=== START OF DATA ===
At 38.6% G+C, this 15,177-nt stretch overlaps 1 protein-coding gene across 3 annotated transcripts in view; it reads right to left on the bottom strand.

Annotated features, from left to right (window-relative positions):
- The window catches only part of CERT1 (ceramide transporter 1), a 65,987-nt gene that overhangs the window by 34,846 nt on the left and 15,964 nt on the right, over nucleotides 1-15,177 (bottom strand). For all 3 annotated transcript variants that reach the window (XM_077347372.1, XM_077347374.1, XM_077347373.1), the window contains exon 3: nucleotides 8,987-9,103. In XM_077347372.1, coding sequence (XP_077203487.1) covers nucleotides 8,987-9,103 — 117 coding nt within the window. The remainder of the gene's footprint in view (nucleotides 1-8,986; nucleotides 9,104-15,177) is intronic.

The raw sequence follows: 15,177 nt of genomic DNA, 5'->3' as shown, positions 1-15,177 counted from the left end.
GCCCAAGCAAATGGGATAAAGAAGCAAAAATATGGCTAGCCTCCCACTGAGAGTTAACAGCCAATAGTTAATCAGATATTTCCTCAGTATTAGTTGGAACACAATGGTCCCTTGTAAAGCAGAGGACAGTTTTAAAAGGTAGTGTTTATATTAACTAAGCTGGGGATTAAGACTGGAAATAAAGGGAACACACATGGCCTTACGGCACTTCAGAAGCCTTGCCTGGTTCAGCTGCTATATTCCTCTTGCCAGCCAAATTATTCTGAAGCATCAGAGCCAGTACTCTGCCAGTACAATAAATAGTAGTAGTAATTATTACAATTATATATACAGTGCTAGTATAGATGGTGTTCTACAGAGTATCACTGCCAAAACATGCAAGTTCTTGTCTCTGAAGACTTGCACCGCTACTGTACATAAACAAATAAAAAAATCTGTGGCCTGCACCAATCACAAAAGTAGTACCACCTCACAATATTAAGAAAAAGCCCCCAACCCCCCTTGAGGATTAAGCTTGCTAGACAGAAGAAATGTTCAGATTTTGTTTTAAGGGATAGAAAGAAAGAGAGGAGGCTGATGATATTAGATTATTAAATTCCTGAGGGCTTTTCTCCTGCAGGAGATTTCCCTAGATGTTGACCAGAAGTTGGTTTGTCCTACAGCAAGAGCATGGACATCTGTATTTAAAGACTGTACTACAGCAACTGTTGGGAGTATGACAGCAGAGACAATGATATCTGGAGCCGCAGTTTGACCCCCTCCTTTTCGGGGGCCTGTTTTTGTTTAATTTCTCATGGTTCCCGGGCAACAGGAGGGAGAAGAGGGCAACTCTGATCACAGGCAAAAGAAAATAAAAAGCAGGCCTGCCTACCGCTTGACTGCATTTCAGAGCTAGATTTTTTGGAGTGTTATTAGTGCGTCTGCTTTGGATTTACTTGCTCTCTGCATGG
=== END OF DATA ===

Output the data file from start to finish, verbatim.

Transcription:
At 38.6% G+C, this 15,177-nt stretch overlaps 1 protein-coding gene across 3 annotated transcripts in view; it reads right to left on the bottom strand.

Annotated features, from left to right (window-relative positions):
- The window catches only part of CERT1 (ceramide transporter 1), a 65,987-nt gene that overhangs the window by 34,846 nt on the left and 15,964 nt on the right, over nucleotides 1-15,177 (bottom strand). For all 3 annotated transcript variants that reach the window (XM_077347372.1, XM_077347374.1, XM_077347373.1), the window contains exon 3: nucleotides 8,987-9,103. In XM_077347372.1, coding sequence (XP_077203487.1) covers nucleotides 8,987-9,103 — 117 coding nt within the window. The remainder of the gene's footprint in view (nucleotides 1-8,986; nucleotides 9,104-15,177) is intronic.

The raw sequence follows: 15,177 nt of genomic DNA, 5'->3' as shown, positions 1-15,177 counted from the left end.
GCCCAAGCAAATGGGATAAAGAAGCAAAAATATGGCTAGCCTCCCACTGAGAGTTAACAGCCAATAGTTAATCAGATATTTCCTCAGTATTAGTTGGAACACAATGGTCCCTTGTAAAGCAGAGGACAGTTTTAAAAGGTAGTGTTTATATTAACTAAGCTGGGGATTAAGACTGGAAATAAAGGGAACACACATGGCCTTACGGCACTTCAGAAGCCTTGCCTGGTTCAGCTGCTATATTCCTCTTGCCAGCCAAATTATTCTGAAGCATCAGAGCCAGTACTCTGCCAGTACAATAAATAGTAGTAGTAATTATTACAATTATATATACAGTGCTAGTATAGATGGTGTTCTACAGAGTATCACTGCCAAAACATGCAAGTTCTTGTCTCTGAAGACTTGCACCGCTACTGTACATAAACAAATAAAAAAATCTGTGGCCTGCACCAATCACAAAAGTAGTACCACCTCACAATATTAAGAAAAAGCCCCCAACCCCCCTTGAGGATTAAGCTTGCTAGACAGAAGAAATGTTCAGATTTTGTTTTAAGGGATAGAAAGAAAGAGAGGAGGCTGATGATATTAGATTATTAAATTCCTGAGGGCTTTTCTCCTGCAGGAGATTTCCCTAGATGTTGACCAGAAGTTGGTTTGTCCTACAGCAAGAGCATGGACATCTGTATTTAAAGACTGTACTACAGCAACTGTTGGGAGTATGACAGCAGAGACAATGATATCTGGAGCCGCAGTTTGACCCCCTCCTTTTCGGGGGCCTGTTTTTGTTTAATTTCTCATGGTTCCCGGGCAACAGGAGGGAGAAGAGGGCAACTCTGATCACAGGCAAAAGAAAATAAAAAGCAGGCCTGCCTACCGCTTGACTGCATTTCAGAGCTAGATTTTTTGGAGTGTTATTAGTGCGTCTGCTTTGGATTTACTTGCTCTCTGCATGG